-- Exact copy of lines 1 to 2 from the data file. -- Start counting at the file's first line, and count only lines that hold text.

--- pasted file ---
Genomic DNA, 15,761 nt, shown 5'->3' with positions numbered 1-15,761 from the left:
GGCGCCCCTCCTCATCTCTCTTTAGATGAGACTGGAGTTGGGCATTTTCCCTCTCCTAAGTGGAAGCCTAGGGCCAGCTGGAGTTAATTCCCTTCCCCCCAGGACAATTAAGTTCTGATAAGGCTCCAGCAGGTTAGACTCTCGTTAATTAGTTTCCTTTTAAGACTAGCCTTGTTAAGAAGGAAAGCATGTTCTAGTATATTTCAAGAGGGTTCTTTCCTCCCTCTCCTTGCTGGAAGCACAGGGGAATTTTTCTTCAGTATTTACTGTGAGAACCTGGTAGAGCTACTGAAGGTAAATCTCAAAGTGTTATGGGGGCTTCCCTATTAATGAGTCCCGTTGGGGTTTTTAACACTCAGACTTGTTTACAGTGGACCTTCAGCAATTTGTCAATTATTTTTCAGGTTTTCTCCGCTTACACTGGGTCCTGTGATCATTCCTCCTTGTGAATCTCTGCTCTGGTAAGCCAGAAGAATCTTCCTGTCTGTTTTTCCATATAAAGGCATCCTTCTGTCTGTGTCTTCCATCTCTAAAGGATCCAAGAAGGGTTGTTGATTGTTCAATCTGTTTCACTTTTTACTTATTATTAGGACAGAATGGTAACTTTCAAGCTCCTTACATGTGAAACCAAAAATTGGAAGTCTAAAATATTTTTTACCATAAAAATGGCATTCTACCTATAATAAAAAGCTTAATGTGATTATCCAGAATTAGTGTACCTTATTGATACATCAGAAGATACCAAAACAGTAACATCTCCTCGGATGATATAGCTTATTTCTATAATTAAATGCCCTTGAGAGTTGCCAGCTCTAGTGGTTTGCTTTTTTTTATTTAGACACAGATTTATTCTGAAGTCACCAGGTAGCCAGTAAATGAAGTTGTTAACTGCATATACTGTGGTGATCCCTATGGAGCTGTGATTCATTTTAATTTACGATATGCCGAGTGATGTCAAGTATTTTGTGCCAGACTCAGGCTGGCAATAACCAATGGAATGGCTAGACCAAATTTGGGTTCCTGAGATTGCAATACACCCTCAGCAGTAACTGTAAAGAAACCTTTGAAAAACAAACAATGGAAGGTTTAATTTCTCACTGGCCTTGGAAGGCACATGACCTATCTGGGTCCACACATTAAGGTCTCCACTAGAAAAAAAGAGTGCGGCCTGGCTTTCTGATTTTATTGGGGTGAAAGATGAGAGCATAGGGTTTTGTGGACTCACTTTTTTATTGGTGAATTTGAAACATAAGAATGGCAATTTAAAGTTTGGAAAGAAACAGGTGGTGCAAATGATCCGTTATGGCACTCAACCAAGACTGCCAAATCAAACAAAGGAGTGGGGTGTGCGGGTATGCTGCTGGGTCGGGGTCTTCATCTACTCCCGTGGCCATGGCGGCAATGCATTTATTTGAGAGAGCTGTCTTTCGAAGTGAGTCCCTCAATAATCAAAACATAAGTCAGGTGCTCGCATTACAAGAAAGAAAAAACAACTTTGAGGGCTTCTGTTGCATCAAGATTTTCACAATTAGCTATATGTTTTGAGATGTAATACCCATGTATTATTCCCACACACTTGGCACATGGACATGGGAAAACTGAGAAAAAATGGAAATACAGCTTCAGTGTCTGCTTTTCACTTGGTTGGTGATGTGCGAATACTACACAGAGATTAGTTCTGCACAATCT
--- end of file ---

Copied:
Genomic DNA, 15,761 nt, shown 5'->3' with positions numbered 1-15,761 from the left:
GGCGCCCCTCCTCATCTCTCTTTAGATGAGACTGGAGTTGGGCATTTTCCCTCTCCTAAGTGGAAGCCTAGGGCCAGCTGGAGTTAATTCCCTTCCCCCCAGGACAATTAAGTTCTGATAAGGCTCCAGCAGGTTAGACTCTCGTTAATTAGTTTCCTTTTAAGACTAGCCTTGTTAAGAAGGAAAGCATGTTCTAGTATATTTCAAGAGGGTTCTTTCCTCCCTCTCCTTGCTGGAAGCACAGGGGAATTTTTCTTCAGTATTTACTGTGAGAACCTGGTAGAGCTACTGAAGGTAAATCTCAAAGTGTTATGGGGGCTTCCCTATTAATGAGTCCCGTTGGGGTTTTTAACACTCAGACTTGTTTACAGTGGACCTTCAGCAATTTGTCAATTATTTTTCAGGTTTTCTCCGCTTACACTGGGTCCTGTGATCATTCCTCCTTGTGAATCTCTGCTCTGGTAAGCCAGAAGAATCTTCCTGTCTGTTTTTCCATATAAAGGCATCCTTCTGTCTGTGTCTTCCATCTCTAAAGGATCCAAGAAGGGTTGTTGATTGTTCAATCTGTTTCACTTTTTACTTATTATTAGGACAGAATGGTAACTTTCAAGCTCCTTACATGTGAAACCAAAAATTGGAAGTCTAAAATATTTTTTACCATAAAAATGGCATTCTACCTATAATAAAAAGCTTAATGTGATTATCCAGAATTAGTGTACCTTATTGATACATCAGAAGATACCAAAACAGTAACATCTCCTCGGATGATATAGCTTATTTCTATAATTAAATGCCCTTGAGAGTTGCCAGCTCTAGTGGTTTGCTTTTTTTTATTTAGACACAGATTTATTCTGAAGTCACCAGGTAGCCAGTAAATGAAGTTGTTAACTGCATATACTGTGGTGATCCCTATGGAGCTGTGATTCATTTTAATTTACGATATGCCGAGTGATGTCAAGTATTTTGTGCCAGACTCAGGCTGGCAATAACCAATGGAATGGCTAGACCAAATTTGGGTTCCTGAGATTGCAATACACCCTCAGCAGTAACTGTAAAGAAACCTTTGAAAAACAAACAATGGAAGGTTTAATTTCTCACTGGCCTTGGAAGGCACATGACCTATCTGGGTCCACACATTAAGGTCTCCACTAGAAAAAAAGAGTGCGGCCTGGCTTTCTGATTTTATTGGGGTGAAAGATGAGAGCATAGGGTTTTGTGGACTCACTTTTTTATTGGTGAATTTGAAACATAAGAATGGCAATTTAAAGTTTGGAAAGAAACAGGTGGTGCAAATGATCCGTTATGGCACTCAACCAAGACTGCCAAATCAAACAAAGGAGTGGGGTGTGCGGGTATGCTGCTGGGTCGGGGTCTTCATCTACTCCCGTGGCCATGGCGGCAATGCATTTATTTGAGAGAGCTGTCTTTCGAAGTGAGTCCCTCAATAATCAAAACATAAGTCAGGTGCTCGCATTACAAGAAAGAAAAAACAACTTTGAGGGCTTCTGTTGCATCAAGATTTTCACAATTAGCTATATGTTTTGAGATGTAATACCCATGTATTATTCCCACACACTTGGCACATGGACATGGGAAAACTGAGAAAAAATGGAAATACAGCTTCAGTGTCTGCTTTTCACTTGGTTGGTGATGTGCGAATACTACACAGAGATTAGTTCTGCACAATCT